Fly Fishing With Meat
One of my favorite ways to fly fish is to Huck big meat at hungry trout! Well, I came across this article from Nature Conservancy and found out that there are some meat eating rainbows in Alaska! And did you hear about the Brown Trout in Silver Creek eating Voles? ( See Link Below)
Don’t get me wrong, I am sure that those trout crush small varmits, but what came out of this fish’s stomach is just crazy!
And I thought the Henry’s Fork Browns were carnivores.
“Weird Nature: Shrew-Eating Trout!
A rainbow trout with a stomach full of shrews! Togiak National Wildlife Refuge, Alaska. Photo courtesy of the U.S. Fish and Wildlife Service.
By Matt Miller, senior science writer
If you’re a small mammal, it’s definitely not safe to go back in the water…
One of the most popular posts on Cool Green Science has been the of the rodent eating Brown Trout at the Nature’s Conservancy at Silver Creek Preserve. A trout research effort there confirmed that large brown trout were keying in on voles (small rodents that happened to be in the midst of a population explostion).
One trout had three freshly-eaten voles in its stomach, which seemed particularly gluttonous. Until it’s compared to this one.
Researchers conducting a trout study at the US Fish and Wildlife Services Togiak National Wildlife Refuge in Alaska released this photo on its Facebook Page last week. They wrote:
“This rainbow was caught on the Kanektok River during a rainbow trout project. It wound up being a mortality capture so it was cut open to see what it had been feeding on. Surprise! The answer was shrews, and a whole lot of them.”
By my count, this trout ate twenty shrews. Twenty.
There are a couple of really interesting points with this incidence.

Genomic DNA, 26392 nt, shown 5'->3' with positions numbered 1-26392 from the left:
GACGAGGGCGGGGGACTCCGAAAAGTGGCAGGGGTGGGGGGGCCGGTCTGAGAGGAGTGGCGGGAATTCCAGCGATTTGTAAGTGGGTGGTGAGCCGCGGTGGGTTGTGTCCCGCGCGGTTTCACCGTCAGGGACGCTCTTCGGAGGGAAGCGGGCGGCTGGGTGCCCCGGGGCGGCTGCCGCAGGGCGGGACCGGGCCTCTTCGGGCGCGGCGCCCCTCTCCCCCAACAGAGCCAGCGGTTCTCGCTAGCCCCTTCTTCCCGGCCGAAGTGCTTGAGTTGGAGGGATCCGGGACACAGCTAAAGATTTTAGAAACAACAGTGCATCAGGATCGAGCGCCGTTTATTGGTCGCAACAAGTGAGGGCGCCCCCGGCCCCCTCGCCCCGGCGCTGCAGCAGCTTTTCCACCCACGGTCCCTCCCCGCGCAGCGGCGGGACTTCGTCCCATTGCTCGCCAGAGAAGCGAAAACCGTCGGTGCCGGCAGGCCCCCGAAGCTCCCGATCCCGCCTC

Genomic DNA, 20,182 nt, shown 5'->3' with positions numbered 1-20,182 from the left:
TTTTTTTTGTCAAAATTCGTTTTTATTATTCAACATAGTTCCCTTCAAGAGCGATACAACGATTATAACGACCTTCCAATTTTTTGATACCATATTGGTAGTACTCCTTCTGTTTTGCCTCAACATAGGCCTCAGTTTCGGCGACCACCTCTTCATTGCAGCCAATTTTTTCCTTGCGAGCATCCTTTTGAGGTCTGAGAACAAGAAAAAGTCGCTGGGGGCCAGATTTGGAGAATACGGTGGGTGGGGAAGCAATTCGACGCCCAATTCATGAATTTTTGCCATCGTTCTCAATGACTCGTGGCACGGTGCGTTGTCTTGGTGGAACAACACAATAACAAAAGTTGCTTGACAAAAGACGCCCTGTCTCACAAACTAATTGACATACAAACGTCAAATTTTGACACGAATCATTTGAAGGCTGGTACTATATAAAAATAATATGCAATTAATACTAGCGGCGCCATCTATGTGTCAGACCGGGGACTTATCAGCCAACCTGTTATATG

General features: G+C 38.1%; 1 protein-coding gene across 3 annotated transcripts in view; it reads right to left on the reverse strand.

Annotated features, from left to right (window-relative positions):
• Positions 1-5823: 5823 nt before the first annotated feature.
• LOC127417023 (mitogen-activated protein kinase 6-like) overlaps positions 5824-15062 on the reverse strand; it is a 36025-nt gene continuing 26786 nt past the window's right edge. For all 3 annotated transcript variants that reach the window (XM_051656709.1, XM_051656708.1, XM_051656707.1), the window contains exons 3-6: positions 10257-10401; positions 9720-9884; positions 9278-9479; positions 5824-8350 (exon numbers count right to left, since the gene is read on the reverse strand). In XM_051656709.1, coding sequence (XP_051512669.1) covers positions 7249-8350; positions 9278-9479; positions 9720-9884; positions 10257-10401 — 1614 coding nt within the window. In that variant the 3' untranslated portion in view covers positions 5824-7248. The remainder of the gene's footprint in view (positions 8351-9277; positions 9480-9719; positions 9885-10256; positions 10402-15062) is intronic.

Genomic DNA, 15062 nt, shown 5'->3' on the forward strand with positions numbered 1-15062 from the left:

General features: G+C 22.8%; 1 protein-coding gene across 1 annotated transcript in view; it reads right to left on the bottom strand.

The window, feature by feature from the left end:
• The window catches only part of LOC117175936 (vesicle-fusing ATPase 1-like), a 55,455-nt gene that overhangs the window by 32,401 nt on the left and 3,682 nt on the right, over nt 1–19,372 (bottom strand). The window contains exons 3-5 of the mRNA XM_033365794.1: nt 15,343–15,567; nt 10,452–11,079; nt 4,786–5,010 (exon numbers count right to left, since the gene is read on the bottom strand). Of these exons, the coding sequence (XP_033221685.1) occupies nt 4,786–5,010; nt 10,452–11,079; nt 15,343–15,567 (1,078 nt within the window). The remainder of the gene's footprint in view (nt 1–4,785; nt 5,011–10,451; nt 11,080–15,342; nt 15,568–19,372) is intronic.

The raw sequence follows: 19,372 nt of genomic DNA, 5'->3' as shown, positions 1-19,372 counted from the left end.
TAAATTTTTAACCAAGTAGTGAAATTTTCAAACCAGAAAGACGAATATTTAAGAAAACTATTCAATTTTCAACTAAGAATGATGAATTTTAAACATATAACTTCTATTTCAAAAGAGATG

For one thing, the rainbow trout was 19 inches (480 mm). That’s certainly a decent-sized fish, but as the researchers point, it’s “fairly pedestrian by Togiak standards.” It is hard to imagine a fish of this size consuming so many small mammals.
And the trout preyed on shrews, small insectivorous mammals that are interesting in their own right. Shrews are not rodents. Many rodent species – like the montane voles at Silver Creek – have periodic population explosions.
As every fly fisher knows, trout really key in on abundance: a mayfly hatch induces a feeding frenzy, as does a vole irruption.
But I can find no literature indicating shrew population explosions. As small predators, it seems hard to imagine them becoming as numerous as rodents. So how could a trout so effectively target shrews?
The staff at Togiak speculate: “How did so many shrews make it into one trout? It’s anyone’s guess but perhaps a nest by the river eroded, dumping all of the shrews into the water where this rainbow likely came away feeling like a lottery winner.”
That sounds as good an answer as any. But it would be interesting to look more into shrew ecology and see if there might be something else going on—a high density of shrews, or some shrew habit that trout have learned to exploit.
The Togiak National Wildlife Refuge looks like a fabulous place, a refuge with not only very big trout but also walrus and caribou and salmon lots of other cool critters. You can enjoy more photos of this place, and support the refuge’s conservation, by following Togiak NWR on Facebook.
Opinions expressed on Cool Green Science and in any corresponding comments are the personal opinions of the original authors and do not necessarily reflect the views of The Nature Conservancy.”